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The Washington Post, November 19, 2020
By Kevin Sieff and Nick Miroff

NOGALES, Mexico — North of the border, the .50-caliber sniper rifle is the stuff of YouTube celebrity, shown blasting through engine blocks and concrete walls. Deployed with U.S. troops to foreign wars, it is among the most destructive weapons legally available in the United States.

But every week, those rifles are trafficked across the border to Mexico, where increasingly militarized drug cartels now command arsenals that rival the weaponry of the country’s security forces. In many cases, criminals outgun police.

After years of failed U.S. and Mexican efforts to curb arms trafficking, groups such as the Jalisco New Generation and Sinaloa cartels are showcasing the military-grade weapons in slick propaganda videos and using them to defeat security forces in battle.

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In a country with just a single legal gun shop, on a military base in the capital, roughly 2.5 million illicit American guns have poured across the border in the past decade, according to a new Mexican government study. That flood has been a key accelerant in the security crisis now confronting the country. The cartels are using trafficked weapons to kill record numbers of police officers — 464 in the first nine months of 2020 alone — and smaller armed groups are fueling historically high homicide rates.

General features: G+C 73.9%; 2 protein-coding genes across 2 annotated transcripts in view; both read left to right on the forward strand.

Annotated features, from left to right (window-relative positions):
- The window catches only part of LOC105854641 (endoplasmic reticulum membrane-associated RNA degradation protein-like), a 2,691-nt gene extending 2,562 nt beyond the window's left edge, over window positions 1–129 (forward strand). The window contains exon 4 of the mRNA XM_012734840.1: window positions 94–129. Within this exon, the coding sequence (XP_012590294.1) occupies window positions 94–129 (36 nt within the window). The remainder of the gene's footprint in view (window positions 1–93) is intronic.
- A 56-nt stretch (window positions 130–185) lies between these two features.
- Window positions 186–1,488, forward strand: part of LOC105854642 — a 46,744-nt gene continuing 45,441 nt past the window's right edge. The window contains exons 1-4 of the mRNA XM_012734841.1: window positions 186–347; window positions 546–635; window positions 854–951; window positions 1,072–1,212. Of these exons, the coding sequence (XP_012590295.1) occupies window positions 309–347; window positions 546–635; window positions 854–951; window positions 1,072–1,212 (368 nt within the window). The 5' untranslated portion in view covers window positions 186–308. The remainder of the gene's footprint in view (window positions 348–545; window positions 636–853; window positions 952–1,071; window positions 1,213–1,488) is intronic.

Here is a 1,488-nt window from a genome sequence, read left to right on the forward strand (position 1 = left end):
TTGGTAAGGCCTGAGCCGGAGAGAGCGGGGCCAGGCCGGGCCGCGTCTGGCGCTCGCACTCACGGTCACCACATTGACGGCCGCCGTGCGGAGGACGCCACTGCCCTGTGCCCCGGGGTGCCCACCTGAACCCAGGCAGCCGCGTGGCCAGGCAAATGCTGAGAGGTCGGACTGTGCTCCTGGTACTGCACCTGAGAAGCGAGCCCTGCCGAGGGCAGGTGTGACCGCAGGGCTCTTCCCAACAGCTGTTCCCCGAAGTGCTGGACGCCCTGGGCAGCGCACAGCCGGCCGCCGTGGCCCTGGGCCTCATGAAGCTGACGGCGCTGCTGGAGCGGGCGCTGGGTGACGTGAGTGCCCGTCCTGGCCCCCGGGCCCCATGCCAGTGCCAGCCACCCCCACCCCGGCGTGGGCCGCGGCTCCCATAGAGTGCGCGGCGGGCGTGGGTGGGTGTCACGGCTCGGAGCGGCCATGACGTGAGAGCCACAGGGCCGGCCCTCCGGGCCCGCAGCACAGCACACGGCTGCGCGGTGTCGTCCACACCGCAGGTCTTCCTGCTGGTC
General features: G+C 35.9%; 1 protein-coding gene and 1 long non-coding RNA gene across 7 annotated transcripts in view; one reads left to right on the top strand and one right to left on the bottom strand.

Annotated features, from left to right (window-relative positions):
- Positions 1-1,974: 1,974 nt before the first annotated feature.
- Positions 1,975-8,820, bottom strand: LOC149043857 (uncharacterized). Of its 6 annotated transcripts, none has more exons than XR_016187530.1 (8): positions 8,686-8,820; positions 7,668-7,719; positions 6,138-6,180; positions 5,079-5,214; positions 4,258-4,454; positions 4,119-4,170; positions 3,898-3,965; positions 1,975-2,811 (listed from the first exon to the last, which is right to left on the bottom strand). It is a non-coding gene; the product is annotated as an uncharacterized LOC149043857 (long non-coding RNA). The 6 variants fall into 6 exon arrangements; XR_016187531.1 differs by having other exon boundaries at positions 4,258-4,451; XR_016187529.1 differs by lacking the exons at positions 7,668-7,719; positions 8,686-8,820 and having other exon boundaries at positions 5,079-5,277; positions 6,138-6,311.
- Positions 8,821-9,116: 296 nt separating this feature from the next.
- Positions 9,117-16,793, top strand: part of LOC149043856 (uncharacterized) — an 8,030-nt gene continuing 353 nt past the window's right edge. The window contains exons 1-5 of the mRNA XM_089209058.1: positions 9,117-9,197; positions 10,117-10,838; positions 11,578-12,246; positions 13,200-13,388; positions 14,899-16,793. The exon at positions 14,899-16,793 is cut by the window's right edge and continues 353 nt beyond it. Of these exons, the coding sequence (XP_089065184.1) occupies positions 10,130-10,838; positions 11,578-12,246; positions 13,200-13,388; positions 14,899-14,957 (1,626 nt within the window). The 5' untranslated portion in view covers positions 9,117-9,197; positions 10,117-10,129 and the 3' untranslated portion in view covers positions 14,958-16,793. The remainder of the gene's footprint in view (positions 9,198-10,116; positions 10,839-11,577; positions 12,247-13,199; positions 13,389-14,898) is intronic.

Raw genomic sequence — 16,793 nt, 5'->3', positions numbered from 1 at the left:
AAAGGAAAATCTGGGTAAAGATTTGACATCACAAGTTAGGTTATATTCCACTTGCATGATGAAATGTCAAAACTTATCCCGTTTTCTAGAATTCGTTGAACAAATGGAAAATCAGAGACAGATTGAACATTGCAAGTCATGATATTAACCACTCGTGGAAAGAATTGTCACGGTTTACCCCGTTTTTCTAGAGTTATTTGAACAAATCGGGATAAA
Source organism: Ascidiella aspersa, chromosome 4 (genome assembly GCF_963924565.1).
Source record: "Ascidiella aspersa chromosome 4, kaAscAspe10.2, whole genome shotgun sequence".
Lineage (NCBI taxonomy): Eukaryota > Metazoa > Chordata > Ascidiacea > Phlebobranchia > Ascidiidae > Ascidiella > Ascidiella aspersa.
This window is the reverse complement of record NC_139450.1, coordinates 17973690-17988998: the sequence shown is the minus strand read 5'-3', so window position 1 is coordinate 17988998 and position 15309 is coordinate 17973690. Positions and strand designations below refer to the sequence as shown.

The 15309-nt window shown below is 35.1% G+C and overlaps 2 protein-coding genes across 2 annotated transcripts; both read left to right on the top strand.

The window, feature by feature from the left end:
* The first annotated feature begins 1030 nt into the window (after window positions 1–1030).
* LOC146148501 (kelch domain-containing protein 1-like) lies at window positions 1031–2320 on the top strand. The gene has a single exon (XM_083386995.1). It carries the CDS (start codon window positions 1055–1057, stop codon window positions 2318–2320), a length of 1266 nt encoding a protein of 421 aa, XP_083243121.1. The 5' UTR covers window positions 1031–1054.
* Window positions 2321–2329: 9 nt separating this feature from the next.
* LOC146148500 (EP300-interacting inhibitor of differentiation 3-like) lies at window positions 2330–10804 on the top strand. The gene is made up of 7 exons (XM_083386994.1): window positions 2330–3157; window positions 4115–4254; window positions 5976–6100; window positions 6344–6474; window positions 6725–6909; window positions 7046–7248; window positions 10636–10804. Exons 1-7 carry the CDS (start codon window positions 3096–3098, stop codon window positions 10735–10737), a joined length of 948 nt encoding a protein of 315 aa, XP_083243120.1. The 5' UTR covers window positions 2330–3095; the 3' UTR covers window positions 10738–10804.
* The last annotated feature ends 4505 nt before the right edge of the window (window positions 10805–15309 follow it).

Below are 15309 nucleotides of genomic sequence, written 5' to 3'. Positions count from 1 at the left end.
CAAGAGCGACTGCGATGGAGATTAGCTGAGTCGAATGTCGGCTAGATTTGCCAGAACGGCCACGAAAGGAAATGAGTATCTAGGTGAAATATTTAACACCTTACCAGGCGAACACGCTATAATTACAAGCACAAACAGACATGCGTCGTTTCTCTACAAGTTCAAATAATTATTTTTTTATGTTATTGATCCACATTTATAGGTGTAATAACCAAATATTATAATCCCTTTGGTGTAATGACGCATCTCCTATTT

Mexican officials, in rare public criticism, are now venting their frustration at what they say is the U.S. failure to stop the flow of .50-caliber rifles. At a time when the United States is pushing Mexico to target cartels more aggressively, U.S. laws that make .50-calibers and other destructive weapons easy to buy, along with a lack of enforcement at the border, are enabling those groups to expand their influence and activities in the country.

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